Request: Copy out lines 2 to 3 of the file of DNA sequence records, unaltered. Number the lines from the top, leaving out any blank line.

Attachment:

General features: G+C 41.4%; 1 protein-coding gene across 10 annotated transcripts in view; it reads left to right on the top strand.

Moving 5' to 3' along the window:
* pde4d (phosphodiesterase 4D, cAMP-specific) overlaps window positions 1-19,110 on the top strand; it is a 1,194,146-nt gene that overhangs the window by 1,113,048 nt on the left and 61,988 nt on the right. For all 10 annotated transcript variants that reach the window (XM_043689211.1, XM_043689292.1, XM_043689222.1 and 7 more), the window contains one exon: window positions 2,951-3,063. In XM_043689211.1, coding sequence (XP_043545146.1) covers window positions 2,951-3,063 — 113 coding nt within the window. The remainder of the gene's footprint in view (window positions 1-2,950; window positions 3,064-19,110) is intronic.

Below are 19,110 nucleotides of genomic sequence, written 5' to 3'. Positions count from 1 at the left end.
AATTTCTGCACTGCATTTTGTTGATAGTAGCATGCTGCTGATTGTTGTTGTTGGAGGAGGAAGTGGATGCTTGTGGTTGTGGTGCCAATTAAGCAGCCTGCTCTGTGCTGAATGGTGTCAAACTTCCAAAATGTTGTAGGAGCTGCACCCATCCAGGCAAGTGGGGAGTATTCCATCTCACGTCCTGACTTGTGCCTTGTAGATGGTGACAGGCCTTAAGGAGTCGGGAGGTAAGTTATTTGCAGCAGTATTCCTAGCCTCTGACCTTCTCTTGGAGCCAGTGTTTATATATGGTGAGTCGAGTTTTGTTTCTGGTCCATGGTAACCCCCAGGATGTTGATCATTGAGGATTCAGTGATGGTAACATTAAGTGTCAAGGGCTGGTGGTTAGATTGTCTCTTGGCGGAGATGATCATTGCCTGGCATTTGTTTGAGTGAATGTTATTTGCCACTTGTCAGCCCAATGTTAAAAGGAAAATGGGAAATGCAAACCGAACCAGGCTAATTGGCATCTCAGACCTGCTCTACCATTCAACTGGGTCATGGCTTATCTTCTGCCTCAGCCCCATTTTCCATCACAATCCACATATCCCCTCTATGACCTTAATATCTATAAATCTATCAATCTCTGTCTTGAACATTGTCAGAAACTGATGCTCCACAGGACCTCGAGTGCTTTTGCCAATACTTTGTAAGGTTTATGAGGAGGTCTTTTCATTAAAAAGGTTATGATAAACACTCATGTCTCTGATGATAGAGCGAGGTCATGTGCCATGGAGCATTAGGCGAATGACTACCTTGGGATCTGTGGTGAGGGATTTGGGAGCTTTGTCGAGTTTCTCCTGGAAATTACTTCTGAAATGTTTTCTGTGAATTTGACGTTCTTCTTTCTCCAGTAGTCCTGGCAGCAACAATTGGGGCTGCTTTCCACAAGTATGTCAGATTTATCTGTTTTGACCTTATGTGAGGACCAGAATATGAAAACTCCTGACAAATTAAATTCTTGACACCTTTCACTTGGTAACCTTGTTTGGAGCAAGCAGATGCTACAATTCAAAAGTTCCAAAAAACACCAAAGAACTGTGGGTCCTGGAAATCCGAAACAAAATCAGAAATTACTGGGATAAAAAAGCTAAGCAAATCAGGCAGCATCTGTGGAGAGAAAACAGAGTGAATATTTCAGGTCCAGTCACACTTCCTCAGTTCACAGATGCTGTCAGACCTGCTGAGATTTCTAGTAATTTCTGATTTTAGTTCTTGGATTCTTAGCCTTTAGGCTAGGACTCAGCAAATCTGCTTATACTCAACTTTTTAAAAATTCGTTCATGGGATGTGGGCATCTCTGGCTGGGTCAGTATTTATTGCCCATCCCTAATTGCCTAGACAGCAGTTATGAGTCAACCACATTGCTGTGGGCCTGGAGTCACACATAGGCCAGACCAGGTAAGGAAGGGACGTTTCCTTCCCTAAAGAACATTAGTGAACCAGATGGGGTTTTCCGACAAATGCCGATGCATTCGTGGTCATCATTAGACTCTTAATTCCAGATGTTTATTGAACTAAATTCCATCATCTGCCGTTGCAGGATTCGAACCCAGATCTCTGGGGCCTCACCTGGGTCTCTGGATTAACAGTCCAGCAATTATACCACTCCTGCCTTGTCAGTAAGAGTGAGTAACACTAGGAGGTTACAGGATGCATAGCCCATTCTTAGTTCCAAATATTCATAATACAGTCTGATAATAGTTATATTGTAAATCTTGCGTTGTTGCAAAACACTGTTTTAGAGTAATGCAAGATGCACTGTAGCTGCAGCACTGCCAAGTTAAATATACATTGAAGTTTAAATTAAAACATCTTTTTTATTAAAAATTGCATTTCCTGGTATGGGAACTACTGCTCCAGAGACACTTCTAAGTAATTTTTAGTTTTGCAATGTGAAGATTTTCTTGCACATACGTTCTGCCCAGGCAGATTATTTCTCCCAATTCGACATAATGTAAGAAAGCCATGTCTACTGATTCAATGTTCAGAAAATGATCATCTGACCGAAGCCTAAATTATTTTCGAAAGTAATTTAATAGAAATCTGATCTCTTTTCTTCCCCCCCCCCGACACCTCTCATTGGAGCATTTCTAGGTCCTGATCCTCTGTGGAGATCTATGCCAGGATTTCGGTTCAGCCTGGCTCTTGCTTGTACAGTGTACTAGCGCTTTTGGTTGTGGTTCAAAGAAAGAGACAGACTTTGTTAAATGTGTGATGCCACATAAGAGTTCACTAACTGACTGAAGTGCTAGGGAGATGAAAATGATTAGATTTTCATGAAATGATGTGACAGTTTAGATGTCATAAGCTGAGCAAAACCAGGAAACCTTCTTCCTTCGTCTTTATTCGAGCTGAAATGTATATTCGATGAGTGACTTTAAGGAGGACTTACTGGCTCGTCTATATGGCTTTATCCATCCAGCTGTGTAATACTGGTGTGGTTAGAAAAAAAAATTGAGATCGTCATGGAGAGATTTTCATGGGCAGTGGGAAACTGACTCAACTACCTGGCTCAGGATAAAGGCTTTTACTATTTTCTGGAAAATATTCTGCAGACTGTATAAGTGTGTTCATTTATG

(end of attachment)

Moving 5' to 3' along the window:
* pde4d (phosphodiesterase 4D, cAMP-specific) overlaps window positions 1-19,110 on the top strand; it is a 1,194,146-nt gene that overhangs the window by 1,113,048 nt on the left and 61,988 nt on the right. For all 10 annotated transcript variants that reach the window (XM_043689211.1, XM_043689292.1, XM_043689222.1 and 7 more), the window contains one exon: window positions 2,951-3,063. In XM_043689211.1, coding sequence (XP_043545146.1) covers window positions 2,951-3,063 — 113 coding nt within the window. The remainder of the gene's footprint in view (window positions 1-2,950; window positions 3,064-19,110) is intronic.